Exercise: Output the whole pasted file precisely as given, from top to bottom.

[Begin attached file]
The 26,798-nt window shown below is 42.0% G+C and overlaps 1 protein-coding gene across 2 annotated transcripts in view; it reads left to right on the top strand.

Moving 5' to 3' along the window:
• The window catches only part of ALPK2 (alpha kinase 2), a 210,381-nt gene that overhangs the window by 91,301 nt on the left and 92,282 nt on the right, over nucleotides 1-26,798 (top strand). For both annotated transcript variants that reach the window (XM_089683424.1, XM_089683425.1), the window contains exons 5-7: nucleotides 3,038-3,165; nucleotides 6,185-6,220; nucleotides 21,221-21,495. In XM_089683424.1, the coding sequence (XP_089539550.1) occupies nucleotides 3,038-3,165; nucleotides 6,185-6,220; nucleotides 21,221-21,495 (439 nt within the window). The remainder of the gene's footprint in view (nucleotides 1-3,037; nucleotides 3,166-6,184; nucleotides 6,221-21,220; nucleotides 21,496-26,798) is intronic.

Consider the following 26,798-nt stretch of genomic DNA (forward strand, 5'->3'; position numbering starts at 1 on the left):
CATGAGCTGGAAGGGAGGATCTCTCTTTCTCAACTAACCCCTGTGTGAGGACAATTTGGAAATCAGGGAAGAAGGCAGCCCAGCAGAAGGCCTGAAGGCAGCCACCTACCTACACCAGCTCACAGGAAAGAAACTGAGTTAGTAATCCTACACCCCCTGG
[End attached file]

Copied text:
The 26,798-nt window shown below is 42.0% G+C and overlaps 1 protein-coding gene across 2 annotated transcripts in view; it reads left to right on the top strand.

Moving 5' to 3' along the window:
• The window catches only part of ALPK2 (alpha kinase 2), a 210,381-nt gene that overhangs the window by 91,301 nt on the left and 92,282 nt on the right, over nucleotides 1-26,798 (top strand). For both annotated transcript variants that reach the window (XM_089683424.1, XM_089683425.1), the window contains exons 5-7: nucleotides 3,038-3,165; nucleotides 6,185-6,220; nucleotides 21,221-21,495. In XM_089683424.1, the coding sequence (XP_089539550.1) occupies nucleotides 3,038-3,165; nucleotides 6,185-6,220; nucleotides 21,221-21,495 (439 nt within the window). The remainder of the gene's footprint in view (nucleotides 1-3,037; nucleotides 3,166-6,184; nucleotides 6,221-21,220; nucleotides 21,496-26,798) is intronic.

Consider the following 26,798-nt stretch of genomic DNA (forward strand, 5'->3'; position numbering starts at 1 on the left):
CATGAGCTGGAAGGGAGGATCTCTCTTTCTCAACTAACCCCTGTGTGAGGACAATTTGGAAATCAGGGAAGAAGGCAGCCCAGCAGAAGGCCTGAAGGCAGCCACCTACCTACACCAGCTCACAGGAAAGAAACTGAGTTAGTAATCCTACACCCCCTGG